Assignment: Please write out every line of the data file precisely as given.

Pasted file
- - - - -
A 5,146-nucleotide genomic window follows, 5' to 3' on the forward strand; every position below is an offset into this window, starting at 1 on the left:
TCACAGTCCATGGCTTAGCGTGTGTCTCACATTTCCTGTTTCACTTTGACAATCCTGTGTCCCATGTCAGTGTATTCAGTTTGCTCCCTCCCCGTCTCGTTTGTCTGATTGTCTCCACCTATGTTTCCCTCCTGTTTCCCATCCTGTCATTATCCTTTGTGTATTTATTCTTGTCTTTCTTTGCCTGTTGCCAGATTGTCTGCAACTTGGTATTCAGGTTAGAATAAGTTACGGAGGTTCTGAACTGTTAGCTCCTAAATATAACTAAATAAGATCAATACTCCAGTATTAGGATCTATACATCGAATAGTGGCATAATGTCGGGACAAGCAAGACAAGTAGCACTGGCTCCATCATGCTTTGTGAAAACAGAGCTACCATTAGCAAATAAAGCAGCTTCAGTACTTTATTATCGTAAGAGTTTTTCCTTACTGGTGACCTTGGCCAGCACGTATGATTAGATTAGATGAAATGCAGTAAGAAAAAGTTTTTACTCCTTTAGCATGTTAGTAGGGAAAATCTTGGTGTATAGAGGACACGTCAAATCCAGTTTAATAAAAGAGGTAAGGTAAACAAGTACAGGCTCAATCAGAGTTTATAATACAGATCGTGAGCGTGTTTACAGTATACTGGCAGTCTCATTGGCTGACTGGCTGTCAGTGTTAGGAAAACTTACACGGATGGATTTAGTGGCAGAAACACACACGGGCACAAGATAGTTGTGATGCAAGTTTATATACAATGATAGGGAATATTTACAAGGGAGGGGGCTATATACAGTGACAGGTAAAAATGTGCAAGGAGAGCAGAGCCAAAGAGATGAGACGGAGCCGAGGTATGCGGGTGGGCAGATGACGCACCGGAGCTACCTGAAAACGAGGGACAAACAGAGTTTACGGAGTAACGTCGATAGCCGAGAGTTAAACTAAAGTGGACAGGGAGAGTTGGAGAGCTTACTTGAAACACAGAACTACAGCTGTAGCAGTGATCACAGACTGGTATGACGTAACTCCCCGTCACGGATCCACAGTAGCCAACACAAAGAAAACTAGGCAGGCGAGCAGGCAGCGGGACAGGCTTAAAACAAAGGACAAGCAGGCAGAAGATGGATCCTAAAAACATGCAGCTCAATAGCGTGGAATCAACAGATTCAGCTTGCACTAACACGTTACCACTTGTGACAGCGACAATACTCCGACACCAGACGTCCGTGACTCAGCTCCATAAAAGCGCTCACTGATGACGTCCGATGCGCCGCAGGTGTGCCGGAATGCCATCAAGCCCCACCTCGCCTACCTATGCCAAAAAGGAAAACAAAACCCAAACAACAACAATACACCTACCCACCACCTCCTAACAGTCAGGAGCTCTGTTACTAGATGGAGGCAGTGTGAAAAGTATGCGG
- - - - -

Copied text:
A 5,146-nucleotide genomic window follows, 5' to 3' on the forward strand; every position below is an offset into this window, starting at 1 on the left:
TCACAGTCCATGGCTTAGCGTGTGTCTCACATTTCCTGTTTCACTTTGACAATCCTGTGTCCCATGTCAGTGTATTCAGTTTGCTCCCTCCCCGTCTCGTTTGTCTGATTGTCTCCACCTATGTTTCCCTCCTGTTTCCCATCCTGTCATTATCCTTTGTGTATTTATTCTTGTCTTTCTTTGCCTGTTGCCAGATTGTCTGCAACTTGGTATTCAGGTTAGAATAAGTTACGGAGGTTCTGAACTGTTAGCTCCTAAATATAACTAAATAAGATCAATACTCCAGTATTAGGATCTATACATCGAATAGTGGCATAATGTCGGGACAAGCAAGACAAGTAGCACTGGCTCCATCATGCTTTGTGAAAACAGAGCTACCATTAGCAAATAAAGCAGCTTCAGTACTTTATTATCGTAAGAGTTTTTCCTTACTGGTGACCTTGGCCAGCACGTATGATTAGATTAGATGAAATGCAGTAAGAAAAAGTTTTTACTCCTTTAGCATGTTAGTAGGGAAAATCTTGGTGTATAGAGGACACGTCAAATCCAGTTTAATAAAAGAGGTAAGGTAAACAAGTACAGGCTCAATCAGAGTTTATAATACAGATCGTGAGCGTGTTTACAGTATACTGGCAGTCTCATTGGCTGACTGGCTGTCAGTGTTAGGAAAACTTACACGGATGGATTTAGTGGCAGAAACACACACGGGCACAAGATAGTTGTGATGCAAGTTTATATACAATGATAGGGAATATTTACAAGGGAGGGGGCTATATACAGTGACAGGTAAAAATGTGCAAGGAGAGCAGAGCCAAAGAGATGAGACGGAGCCGAGGTATGCGGGTGGGCAGATGACGCACCGGAGCTACCTGAAAACGAGGGACAAACAGAGTTTACGGAGTAACGTCGATAGCCGAGAGTTAAACTAAAGTGGACAGGGAGAGTTGGAGAGCTTACTTGAAACACAGAACTACAGCTGTAGCAGTGATCACAGACTGGTATGACGTAACTCCCCGTCACGGATCCACAGTAGCCAACACAAAGAAAACTAGGCAGGCGAGCAGGCAGCGGGACAGGCTTAAAACAAAGGACAAGCAGGCAGAAGATGGATCCTAAAAACATGCAGCTCAATAGCGTGGAATCAACAGATTCAGCTTGCACTAACACGTTACCACTTGTGACAGCGACAATACTCCGACACCAGACGTCCGTGACTCAGCTCCATAAAAGCGCTCACTGATGACGTCCGATGCGCCGCAGGTGTGCCGGAATGCCATCAAGCCCCACCTCGCCTACCTATGCCAAAAAGGAAAACAAAACCCAAACAACAACAATACACCTACCCACCACCTCCTAACAGTCAGGAGCTCTGTTACTAGATGGAGGCAGTGTGAAAAGTATGCGG